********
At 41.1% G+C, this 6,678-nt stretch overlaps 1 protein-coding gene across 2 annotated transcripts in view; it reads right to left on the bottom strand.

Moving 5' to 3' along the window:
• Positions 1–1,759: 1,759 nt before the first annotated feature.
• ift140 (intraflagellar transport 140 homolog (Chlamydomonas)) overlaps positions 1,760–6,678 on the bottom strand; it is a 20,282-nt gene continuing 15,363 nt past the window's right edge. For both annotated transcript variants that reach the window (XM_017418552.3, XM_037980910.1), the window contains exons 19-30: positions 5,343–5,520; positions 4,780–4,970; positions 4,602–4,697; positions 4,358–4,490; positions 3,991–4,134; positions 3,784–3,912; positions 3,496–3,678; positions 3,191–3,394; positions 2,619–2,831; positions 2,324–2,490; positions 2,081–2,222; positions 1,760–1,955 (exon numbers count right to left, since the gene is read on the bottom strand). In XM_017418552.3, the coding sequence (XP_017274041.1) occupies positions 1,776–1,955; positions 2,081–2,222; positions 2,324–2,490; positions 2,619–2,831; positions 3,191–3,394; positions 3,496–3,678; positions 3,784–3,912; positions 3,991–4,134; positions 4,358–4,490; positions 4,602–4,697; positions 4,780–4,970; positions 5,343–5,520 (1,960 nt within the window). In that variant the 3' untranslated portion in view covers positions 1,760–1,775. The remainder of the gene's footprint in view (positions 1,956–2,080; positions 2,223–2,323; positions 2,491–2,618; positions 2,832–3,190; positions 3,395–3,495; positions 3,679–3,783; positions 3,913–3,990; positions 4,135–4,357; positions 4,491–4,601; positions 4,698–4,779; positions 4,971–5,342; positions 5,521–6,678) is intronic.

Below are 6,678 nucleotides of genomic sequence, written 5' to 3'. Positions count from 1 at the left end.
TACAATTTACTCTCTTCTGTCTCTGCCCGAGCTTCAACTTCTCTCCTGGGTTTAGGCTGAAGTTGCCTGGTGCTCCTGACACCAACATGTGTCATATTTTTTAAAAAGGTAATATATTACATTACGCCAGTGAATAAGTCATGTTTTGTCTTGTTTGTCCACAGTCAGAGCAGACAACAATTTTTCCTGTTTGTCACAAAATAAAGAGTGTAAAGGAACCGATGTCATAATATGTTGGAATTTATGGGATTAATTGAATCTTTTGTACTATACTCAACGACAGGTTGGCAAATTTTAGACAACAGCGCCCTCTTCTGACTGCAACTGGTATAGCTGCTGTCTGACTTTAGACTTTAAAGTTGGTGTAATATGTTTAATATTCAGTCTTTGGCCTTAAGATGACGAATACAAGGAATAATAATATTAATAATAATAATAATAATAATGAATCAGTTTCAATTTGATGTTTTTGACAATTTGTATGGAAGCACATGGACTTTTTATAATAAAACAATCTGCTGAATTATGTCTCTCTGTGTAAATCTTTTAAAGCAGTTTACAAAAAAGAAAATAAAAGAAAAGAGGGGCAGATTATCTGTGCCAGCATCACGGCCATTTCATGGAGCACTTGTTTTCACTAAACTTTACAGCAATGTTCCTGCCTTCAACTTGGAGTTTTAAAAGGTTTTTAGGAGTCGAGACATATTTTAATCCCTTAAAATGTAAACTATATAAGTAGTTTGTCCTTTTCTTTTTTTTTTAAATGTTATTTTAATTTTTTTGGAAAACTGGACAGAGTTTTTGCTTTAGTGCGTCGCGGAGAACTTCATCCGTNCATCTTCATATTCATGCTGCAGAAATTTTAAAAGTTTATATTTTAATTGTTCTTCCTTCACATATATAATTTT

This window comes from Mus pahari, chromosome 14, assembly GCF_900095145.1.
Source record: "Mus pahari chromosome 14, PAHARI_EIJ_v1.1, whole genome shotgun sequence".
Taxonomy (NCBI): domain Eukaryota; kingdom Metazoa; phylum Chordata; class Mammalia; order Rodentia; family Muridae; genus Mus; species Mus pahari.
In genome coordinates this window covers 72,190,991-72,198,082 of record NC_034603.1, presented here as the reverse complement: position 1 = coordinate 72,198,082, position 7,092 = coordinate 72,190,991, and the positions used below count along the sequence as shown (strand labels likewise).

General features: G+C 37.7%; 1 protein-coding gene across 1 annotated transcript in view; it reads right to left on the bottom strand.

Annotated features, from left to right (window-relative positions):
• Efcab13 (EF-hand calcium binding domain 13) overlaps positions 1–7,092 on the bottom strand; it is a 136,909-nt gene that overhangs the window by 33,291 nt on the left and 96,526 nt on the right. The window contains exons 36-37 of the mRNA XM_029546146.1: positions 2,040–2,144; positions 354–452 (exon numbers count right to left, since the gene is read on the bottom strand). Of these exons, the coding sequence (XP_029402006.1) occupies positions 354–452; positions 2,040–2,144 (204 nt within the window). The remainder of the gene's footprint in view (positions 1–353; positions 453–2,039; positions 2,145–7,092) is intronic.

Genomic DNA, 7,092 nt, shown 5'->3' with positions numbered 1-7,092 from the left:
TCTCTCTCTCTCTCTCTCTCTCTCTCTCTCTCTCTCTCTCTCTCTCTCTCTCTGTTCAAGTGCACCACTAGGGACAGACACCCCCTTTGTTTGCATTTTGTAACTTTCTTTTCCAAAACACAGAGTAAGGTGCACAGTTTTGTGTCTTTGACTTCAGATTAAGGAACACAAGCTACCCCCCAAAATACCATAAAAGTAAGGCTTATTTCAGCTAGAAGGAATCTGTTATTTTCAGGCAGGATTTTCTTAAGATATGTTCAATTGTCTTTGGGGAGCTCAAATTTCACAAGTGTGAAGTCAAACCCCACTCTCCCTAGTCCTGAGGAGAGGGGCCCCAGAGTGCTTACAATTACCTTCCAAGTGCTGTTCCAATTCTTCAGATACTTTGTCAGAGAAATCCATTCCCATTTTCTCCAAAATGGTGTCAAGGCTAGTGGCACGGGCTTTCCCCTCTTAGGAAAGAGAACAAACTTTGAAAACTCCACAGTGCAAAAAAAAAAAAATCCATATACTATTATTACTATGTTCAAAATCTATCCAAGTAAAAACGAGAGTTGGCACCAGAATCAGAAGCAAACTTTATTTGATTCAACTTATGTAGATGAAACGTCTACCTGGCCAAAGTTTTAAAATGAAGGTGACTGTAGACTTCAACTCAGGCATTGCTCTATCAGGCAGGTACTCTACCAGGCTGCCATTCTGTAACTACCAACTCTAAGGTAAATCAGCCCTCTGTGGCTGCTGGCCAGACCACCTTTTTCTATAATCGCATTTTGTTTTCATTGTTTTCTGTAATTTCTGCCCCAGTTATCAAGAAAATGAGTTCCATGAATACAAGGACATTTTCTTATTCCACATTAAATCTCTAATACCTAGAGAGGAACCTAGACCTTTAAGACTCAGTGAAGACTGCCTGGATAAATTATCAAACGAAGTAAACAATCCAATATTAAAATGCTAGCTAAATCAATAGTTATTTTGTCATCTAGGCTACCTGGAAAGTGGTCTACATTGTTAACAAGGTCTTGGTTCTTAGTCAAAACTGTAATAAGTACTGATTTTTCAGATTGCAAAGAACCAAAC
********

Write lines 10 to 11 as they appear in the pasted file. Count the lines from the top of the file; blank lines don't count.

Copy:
In genome coordinates this window covers 72,190,991-72,198,082 of record NC_034603.1, presented here as the reverse complement: position 1 = coordinate 72,198,082, position 7,092 = coordinate 72,190,991, and the positions used below count along the sequence as shown (strand labels likewise).

General features: G+C 37.7%; 1 protein-coding gene across 1 annotated transcript in view; it reads right to left on the bottom strand.